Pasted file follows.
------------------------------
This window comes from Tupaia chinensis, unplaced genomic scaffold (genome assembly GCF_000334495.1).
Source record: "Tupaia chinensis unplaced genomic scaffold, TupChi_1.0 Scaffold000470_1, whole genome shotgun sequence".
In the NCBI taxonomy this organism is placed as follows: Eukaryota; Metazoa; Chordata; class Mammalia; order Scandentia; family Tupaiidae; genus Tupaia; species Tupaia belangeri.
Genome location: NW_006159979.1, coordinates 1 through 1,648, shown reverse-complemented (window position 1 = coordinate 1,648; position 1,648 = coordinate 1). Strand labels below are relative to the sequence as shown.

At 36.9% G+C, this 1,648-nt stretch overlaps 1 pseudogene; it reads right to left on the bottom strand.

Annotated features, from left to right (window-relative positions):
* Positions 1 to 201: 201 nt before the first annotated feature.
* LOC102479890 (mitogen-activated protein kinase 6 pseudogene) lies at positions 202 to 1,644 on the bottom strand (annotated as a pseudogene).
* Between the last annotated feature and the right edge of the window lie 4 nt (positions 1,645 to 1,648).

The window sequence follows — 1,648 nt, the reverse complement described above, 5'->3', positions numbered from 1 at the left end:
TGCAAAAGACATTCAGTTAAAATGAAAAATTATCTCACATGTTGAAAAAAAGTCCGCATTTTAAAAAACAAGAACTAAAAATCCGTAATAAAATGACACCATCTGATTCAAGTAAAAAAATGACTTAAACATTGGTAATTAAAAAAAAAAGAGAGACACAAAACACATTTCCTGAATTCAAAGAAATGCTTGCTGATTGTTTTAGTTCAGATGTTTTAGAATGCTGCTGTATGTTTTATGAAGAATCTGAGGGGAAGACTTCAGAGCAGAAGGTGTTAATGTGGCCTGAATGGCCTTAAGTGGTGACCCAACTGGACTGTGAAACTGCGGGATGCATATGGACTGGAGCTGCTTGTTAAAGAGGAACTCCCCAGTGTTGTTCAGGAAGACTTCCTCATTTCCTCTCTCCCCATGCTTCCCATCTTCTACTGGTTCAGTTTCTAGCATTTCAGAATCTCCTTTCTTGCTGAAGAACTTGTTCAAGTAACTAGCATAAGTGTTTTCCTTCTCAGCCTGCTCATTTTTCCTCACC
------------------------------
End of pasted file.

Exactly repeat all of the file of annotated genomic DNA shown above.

This window comes from Tupaia chinensis, unplaced genomic scaffold (genome assembly GCF_000334495.1).
Source record: "Tupaia chinensis unplaced genomic scaffold, TupChi_1.0 Scaffold000470_1, whole genome shotgun sequence".
In the NCBI taxonomy this organism is placed as follows: Eukaryota; Metazoa; Chordata; class Mammalia; order Scandentia; family Tupaiidae; genus Tupaia; species Tupaia belangeri.
Genome location: NW_006159979.1, coordinates 1 through 1,648, shown reverse-complemented (window position 1 = coordinate 1,648; position 1,648 = coordinate 1). Strand labels below are relative to the sequence as shown.

At 36.9% G+C, this 1,648-nt stretch overlaps 1 pseudogene; it reads right to left on the bottom strand.

Annotated features, from left to right (window-relative positions):
* Positions 1 to 201: 201 nt before the first annotated feature.
* LOC102479890 (mitogen-activated protein kinase 6 pseudogene) lies at positions 202 to 1,644 on the bottom strand (annotated as a pseudogene).
* Between the last annotated feature and the right edge of the window lie 4 nt (positions 1,645 to 1,648).

The window sequence follows — 1,648 nt, the reverse complement described above, 5'->3', positions numbered from 1 at the left end:
TGCAAAAGACATTCAGTTAAAATGAAAAATTATCTCACATGTTGAAAAAAAGTCCGCATTTTAAAAAACAAGAACTAAAAATCCGTAATAAAATGACACCATCTGATTCAAGTAAAAAAATGACTTAAACATTGGTAATTAAAAAAAAAAGAGAGACACAAAACACATTTCCTGAATTCAAAGAAATGCTTGCTGATTGTTTTAGTTCAGATGTTTTAGAATGCTGCTGTATGTTTTATGAAGAATCTGAGGGGAAGACTTCAGAGCAGAAGGTGTTAATGTGGCCTGAATGGCCTTAAGTGGTGACCCAACTGGACTGTGAAACTGCGGGATGCATATGGACTGGAGCTGCTTGTTAAAGAGGAACTCCCCAGTGTTGTTCAGGAAGACTTCCTCATTTCCTCTCTCCCCATGCTTCCCATCTTCTACTGGTTCAGTTTCTAGCATTTCAGAATCTCCTTTCTTGCTGAAGAACTTGTTCAAGTAACTAGCATAAGTGTTTTCCTTCTCAGCCTGCTCATTTTTCCTCACC